James Veal was born in Constantine, Cornwall in November 1871 1 the son of Thomas Veal and Selina (nee Sarah, 1839-1908).2
James immigrated to the United States, travelling by himself from Liverpool or Queenstown and arriving in Boston aboard the Samaria on 3 June 1889. Numerous members of the Veale family moved to Barre, Washington County, Vermont around the same time period. They worked at stone cutting, including the manufacture of tombstones.
In 1890, James was employed at Everson & Company in Barre, boarding in a house on North Seminary Avenue. By 1895, James was working for Barclay Brothers, living at 18 Plain Street in Barre along with his brothers Benjamin and Edwin, while in 1896 he lived at the same address with his brothers Benjamin and Nicholas. He was working for the firm of Littlejohn & Milne.
In 1898, James worked for Mackie, Hussie & Company and lived with his brother Edwin at 61 Maple Avenue in Barre. In April 1900, James was elected recording scribe for the Sanctuary Granite City, Shepherds of America. This fraternal group met twice monthly.
On 7 June 1900, James lived with his brother Edwin (born 1866), Edwin’s wife Katherine, their daughters Linda and Wannitta, and two other brothers Benjamin (born 1869) and Nicholas (born 1873), at 61 Maple Avenue in Barre. All four of the Veale brothers worked as stone cutters. James was employed by the Harrison Granite Company. In that year James was a member of Court Granite City No. 3 of the Foresters of America, serving as “S.B.” James was again elected recording scribe for the Sanctuary Granite City group in December 1902, December 1903 and July 1903. In April 1901 he was an alternate for the Grand Court to be held by the group in Montpelier the following month.
James was a member of the Socialist Party, which organized in Vermont in September 1902, at which time he was appointed librarian for the group. The Socialists had 998 members in Vermont in 1904. In that year he ran for State Auditor, receiving 733 votes in October 1904. That year the city directory noted that James was working as a stone cutter while living in his brother Edwin’s house.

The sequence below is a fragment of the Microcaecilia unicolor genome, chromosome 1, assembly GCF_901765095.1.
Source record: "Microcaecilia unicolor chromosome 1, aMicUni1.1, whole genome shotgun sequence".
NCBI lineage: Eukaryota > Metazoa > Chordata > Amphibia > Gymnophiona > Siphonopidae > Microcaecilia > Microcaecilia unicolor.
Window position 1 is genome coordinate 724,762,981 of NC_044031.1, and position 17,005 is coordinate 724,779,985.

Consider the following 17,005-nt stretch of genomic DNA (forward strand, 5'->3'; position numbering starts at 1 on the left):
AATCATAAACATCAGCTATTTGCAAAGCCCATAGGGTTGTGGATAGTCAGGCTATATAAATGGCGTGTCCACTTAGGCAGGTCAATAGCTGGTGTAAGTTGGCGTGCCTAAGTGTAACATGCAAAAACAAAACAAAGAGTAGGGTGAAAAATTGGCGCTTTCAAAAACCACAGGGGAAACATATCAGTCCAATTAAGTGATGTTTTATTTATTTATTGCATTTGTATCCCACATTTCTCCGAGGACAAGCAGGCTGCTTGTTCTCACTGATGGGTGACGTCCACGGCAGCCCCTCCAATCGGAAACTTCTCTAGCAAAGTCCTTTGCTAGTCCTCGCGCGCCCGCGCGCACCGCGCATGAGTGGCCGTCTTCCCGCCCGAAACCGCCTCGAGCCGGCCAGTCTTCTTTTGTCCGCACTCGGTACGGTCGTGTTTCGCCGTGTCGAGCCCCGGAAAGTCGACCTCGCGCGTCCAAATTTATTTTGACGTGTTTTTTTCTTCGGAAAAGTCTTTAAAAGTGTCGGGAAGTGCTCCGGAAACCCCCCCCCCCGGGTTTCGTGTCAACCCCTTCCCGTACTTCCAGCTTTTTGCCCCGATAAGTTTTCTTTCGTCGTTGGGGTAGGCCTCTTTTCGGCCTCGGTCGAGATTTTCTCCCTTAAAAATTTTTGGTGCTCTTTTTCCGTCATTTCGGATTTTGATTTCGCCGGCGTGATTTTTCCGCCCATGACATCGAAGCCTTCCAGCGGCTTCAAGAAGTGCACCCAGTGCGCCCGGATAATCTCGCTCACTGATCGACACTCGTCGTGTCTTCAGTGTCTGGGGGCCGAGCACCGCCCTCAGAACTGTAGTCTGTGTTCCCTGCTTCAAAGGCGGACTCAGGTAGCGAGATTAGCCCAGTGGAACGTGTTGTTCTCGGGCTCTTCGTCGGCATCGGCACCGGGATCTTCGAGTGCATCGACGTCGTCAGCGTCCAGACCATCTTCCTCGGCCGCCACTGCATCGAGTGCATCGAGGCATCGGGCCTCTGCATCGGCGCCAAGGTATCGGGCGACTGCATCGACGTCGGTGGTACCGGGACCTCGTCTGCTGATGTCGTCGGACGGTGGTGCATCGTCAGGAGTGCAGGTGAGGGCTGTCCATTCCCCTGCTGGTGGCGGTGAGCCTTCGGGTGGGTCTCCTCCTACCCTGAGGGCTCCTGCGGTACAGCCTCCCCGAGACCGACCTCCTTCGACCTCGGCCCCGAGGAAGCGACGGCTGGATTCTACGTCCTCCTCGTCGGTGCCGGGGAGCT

He was more successful when he was elected an auditor for the Barre Granite Cutter’s Union in August 1904. On 13 November 1905, James became a naturalized citizen of the United States. In December 1905, he was assistant secretary for the John Bright Lodge of the Sons of St. George. His brother Edwin was the “outside sentry” for the group. By the early 1900s, this fraternal group was a benefit society for Englishmen living in the United States.
James was chair of the Vermont Socialist Party’s state committee in May 1906. In the elections held in September 1906, James Veale received 733 votes for Vermont Auditor of Accounts.
Beginning in 1908, James began to make annual trips back to visit Cornwall. James and his brother William sailed from Liverpool on 21 March 1908 aboard the Mauretania. On 27 March 1909, he sailed on the Philadelphia from Southampton, arriving in New York City on 4 April 1909. James was aboard the S.S. St. Louis, which sailed from Southampton on 30 March 1910, arriving in New York City on 7 April 1910. A James Veal, granite cutter, also appears in the passenger list of the Adriatic which arrived at New York on 28 April 1910.
On 27 April 1910, James lived with his brother Edwin, Edwin’s wife Katherine, their daughters Linda and Wannitta, and four boarders at 61 Maple Avenue in Barre. James was still working as a granite carver. In 1911, James was employed by Willis A. Hall.
Sometime in early 1911, James traveled back to Constantine for a visit. Afterward, James boarded the Titanic with his friends James and Lula Drew of Long Island, New York. James travelled as a second class passenger, ticket number 28211, paying 13 pounds for his passage. James Drew was also involved in the monument carving business.
James died in the disaster. By 17 April, Edwin and Nicholas Veale were worried that James had perished. Afterward it was reported
“E. C. Veale, of Barre, has received word from his brother William J. Veale, of Westerly, R.I., that there is now no further hope that their brother, James, survived the wreck of the Titanic. James Veale had been a resident of Barre since 1889. He had been on a visit to the old country and was returning to Barre, when the disaster occurred. He was 41 years old and unmarried.”
He is remembered on a family gravestone in the churchyard at Constantine, Cornwall.
Front and reverse of the Veal family stone
© Steve Coombes, UK